Joe Demko
June 6, 2009, 12:05 PM
Seek out a Savage 99 on the used rack. One of those in .300 Savage or .308 is a perfect PA deer gun. Due to terrain and forest, really long shots are not common here. There are sometimes opportunities on farmland, powerlines, or recently backfilled strip jobs. Even then, you aren't looking at anything that exceeds the effective range of a .308.
I've been hunting PA for 35 years and I fill my deer tags most years. The longest shot I remember ever taking was about 150 long paces across a backfilled strip job. I got the deer.
More often, deer hunting here has meant not being able to see the deer at all unless they were very close. That also meant learning to be still and quiet because anything that startles the deer causes them to nearly instantly disappear. Many, many hunters in PA see lots of deer each year but not long enough or clearly enough to take a shot. Unless you're hunting over something like cornfield from a blind, which has become common here in the last 10-15 years, there isn't a lot of opportunity to study the deer through binoculars like they do on the TV shows.
My dad is one of the most successful deer hunters I've ever known. He got deer when, due to weather or low populations, nobody else did. He used a Winchester Model 88 in .243. Learning how to hunt the area where you'll be is more important than the particular gun/cartridge combo.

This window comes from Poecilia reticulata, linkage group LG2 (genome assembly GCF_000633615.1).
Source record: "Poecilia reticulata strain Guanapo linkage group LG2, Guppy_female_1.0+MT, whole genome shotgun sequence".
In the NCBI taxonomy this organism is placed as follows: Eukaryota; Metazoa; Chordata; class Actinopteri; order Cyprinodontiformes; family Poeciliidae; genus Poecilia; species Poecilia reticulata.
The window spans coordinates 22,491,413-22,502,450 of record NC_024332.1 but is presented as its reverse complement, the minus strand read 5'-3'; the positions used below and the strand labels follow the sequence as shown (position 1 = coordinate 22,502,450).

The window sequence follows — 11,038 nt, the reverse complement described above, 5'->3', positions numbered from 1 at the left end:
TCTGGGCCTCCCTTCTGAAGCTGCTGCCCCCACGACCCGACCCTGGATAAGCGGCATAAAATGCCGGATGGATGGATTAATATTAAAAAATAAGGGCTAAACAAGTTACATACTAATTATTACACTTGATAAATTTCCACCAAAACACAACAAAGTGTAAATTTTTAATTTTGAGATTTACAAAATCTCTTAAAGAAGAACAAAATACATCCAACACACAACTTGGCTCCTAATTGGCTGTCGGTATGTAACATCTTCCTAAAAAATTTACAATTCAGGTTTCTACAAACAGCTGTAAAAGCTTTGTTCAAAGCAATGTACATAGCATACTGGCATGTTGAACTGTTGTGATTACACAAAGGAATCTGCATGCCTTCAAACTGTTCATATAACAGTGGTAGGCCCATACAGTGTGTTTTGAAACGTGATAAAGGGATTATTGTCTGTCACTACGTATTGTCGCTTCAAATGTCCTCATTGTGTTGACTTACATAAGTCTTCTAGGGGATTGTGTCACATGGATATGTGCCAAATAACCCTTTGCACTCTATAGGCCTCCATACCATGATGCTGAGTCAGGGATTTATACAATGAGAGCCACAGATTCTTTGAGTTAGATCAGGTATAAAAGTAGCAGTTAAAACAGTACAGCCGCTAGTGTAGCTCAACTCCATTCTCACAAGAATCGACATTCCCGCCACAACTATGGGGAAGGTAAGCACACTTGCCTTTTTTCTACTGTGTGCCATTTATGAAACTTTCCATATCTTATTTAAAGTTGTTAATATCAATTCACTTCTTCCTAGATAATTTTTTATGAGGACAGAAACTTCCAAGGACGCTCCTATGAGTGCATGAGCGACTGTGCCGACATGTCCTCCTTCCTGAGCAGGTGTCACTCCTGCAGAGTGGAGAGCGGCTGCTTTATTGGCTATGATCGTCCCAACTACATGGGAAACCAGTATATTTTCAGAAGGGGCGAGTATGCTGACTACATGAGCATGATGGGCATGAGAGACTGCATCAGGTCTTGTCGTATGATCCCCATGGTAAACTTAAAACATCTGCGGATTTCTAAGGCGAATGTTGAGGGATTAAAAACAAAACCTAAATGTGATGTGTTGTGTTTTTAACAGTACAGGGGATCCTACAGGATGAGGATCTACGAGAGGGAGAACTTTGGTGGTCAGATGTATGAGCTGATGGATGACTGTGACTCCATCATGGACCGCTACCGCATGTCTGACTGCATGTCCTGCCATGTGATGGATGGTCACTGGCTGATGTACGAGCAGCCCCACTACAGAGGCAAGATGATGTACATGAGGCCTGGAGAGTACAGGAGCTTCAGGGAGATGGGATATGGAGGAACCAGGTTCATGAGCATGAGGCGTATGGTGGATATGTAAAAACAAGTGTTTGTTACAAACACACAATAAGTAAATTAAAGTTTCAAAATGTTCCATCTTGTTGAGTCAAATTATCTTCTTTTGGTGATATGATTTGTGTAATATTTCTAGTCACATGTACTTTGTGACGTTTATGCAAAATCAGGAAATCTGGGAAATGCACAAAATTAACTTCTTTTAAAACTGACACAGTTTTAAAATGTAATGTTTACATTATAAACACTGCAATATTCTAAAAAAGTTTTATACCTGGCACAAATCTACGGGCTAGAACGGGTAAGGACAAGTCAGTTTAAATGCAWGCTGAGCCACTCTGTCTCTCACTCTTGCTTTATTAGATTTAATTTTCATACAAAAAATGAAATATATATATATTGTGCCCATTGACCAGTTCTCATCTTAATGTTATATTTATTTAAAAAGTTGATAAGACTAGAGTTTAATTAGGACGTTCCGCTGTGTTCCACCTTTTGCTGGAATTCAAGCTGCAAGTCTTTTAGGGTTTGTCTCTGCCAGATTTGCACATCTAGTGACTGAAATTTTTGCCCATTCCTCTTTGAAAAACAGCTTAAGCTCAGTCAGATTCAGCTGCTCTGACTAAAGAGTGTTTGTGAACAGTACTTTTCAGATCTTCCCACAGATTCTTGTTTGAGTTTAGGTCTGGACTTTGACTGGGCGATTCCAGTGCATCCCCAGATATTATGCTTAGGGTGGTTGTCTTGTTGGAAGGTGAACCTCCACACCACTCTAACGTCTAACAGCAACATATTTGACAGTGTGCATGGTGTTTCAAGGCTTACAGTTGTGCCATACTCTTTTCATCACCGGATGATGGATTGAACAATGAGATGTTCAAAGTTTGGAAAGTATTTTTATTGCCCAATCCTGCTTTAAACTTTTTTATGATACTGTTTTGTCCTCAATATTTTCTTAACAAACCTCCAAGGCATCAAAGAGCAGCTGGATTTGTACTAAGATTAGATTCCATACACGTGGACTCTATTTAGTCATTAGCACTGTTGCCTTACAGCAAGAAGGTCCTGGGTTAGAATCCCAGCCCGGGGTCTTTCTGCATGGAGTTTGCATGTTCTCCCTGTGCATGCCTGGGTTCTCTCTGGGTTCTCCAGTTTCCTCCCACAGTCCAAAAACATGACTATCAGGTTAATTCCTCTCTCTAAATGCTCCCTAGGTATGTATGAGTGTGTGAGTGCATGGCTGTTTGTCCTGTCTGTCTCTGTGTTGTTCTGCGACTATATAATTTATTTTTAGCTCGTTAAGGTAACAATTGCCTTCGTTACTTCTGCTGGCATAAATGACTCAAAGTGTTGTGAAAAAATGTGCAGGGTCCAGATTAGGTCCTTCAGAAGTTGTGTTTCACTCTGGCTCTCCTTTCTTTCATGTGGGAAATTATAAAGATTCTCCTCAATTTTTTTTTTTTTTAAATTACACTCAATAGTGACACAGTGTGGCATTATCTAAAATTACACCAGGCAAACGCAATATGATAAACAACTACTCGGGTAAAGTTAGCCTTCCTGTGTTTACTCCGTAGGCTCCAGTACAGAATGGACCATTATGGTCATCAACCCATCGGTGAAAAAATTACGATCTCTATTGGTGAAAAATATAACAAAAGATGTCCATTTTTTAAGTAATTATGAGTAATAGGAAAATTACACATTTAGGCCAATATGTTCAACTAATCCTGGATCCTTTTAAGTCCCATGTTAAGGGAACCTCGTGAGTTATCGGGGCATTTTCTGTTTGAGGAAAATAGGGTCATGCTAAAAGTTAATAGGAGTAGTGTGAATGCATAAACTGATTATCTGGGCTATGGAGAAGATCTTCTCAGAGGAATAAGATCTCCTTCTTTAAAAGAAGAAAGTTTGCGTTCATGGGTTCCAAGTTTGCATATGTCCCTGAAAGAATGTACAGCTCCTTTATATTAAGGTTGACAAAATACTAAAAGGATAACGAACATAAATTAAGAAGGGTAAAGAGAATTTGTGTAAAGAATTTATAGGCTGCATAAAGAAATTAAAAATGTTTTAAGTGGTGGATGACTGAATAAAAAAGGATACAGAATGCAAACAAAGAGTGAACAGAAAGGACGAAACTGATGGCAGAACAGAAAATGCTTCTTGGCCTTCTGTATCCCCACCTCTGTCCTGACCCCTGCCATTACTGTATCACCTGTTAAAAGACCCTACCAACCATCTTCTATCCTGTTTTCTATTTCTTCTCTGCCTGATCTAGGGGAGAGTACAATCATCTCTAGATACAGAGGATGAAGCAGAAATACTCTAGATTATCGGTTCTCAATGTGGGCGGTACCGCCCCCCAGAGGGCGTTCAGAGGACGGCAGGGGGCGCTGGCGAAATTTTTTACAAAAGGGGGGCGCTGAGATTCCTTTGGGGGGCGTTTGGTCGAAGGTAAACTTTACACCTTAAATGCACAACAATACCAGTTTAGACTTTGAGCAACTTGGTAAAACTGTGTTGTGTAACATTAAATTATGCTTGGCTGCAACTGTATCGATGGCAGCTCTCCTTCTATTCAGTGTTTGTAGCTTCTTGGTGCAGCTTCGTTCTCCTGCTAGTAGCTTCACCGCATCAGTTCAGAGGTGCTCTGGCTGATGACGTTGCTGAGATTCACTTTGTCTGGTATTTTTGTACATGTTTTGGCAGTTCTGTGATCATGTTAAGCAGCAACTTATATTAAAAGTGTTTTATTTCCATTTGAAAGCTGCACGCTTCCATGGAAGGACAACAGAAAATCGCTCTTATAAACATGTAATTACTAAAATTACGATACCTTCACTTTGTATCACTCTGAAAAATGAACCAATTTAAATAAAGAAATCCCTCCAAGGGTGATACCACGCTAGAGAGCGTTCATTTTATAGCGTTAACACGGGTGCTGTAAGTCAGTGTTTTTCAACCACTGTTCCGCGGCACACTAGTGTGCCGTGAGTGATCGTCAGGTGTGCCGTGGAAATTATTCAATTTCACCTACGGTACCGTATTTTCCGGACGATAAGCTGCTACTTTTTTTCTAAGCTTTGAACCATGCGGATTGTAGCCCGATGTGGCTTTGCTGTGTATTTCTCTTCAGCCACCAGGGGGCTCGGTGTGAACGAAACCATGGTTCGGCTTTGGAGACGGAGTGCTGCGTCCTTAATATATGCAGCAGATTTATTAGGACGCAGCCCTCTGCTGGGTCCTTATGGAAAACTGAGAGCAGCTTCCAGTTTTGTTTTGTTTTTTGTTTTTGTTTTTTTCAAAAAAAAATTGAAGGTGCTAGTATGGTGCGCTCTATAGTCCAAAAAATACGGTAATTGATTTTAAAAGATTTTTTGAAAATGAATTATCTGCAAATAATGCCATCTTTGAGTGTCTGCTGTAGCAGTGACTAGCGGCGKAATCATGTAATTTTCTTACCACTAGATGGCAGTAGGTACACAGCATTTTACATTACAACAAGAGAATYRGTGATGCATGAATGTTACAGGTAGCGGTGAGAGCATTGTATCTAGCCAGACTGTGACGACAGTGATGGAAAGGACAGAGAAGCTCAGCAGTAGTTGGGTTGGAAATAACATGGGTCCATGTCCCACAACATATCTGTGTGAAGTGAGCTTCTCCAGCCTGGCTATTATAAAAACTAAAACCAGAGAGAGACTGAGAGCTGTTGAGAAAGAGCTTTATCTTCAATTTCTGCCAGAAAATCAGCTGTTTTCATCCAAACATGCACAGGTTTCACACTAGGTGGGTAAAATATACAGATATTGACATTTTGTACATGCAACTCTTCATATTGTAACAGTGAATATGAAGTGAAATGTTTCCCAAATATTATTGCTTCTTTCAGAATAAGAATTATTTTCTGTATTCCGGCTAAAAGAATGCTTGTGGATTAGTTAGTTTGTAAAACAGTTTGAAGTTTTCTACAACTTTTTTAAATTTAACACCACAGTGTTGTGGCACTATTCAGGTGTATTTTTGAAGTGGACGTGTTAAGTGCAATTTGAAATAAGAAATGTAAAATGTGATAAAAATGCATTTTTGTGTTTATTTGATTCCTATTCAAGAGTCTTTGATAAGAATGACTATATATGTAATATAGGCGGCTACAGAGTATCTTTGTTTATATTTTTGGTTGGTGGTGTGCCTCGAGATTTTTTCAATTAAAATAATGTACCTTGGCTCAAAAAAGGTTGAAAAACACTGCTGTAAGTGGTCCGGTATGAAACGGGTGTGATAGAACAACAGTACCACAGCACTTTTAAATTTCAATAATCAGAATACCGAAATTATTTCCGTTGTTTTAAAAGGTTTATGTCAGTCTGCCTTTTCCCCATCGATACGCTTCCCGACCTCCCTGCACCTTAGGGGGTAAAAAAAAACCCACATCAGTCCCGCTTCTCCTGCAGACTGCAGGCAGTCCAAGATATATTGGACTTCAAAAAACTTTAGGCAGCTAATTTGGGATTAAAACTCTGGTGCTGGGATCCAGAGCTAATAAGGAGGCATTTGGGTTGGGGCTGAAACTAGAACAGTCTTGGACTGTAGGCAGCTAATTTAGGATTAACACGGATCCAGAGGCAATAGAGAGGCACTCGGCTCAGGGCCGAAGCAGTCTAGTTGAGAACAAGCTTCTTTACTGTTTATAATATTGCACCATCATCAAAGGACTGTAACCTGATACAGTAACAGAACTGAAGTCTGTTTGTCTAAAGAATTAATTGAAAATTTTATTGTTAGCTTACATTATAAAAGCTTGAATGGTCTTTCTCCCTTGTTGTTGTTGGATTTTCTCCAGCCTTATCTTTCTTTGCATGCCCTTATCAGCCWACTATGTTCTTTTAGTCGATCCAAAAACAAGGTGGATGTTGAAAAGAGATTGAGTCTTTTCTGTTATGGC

June 7, 2009, 07:11 AM
I am going to be hitting the PA deer woods this year with my new Marlin 1895G in 45/70.

June 7, 2009, 09:16 AM

A few thoughts on your post. For hunting in PA, most shots are going to be on the shorter side, say under 100 yards. Shooting at 250-300 yards would be an extreme rarity. A 30-30 with a low power scope would be fine for probably 90%+ of PA deer hunting. If you want to be better prepared for a longer shot over a farm field or down a power line, a little bit more power would be reasonable. I would recommend a lightweight short action rifle in .260, 7mm-08, or .308 with a 20-22Ē barrel and low power scope, fixed or variable. I like 2-7x, 2.5-8x, and 3-9x scopes. You really want the low power end, otherwise you are handicapping yourself on the common quick shorter range shots. Long barrels and magnum calibers really offer no real benefit in PA. In fact, they are a handicap, in my opinion.

I personally like the 7mm-08. Itís a little lighter recoiling and flatter shooting than .308 and it kills deer like Thorís hammer! I find ammo to be quite easy to find, although usually a dollar or two more per box than .308. Lately, Iíve been hunting with 7mm-08 or 30-30, although this year I will have a new Kimber 84M in .257 Roberts to christen!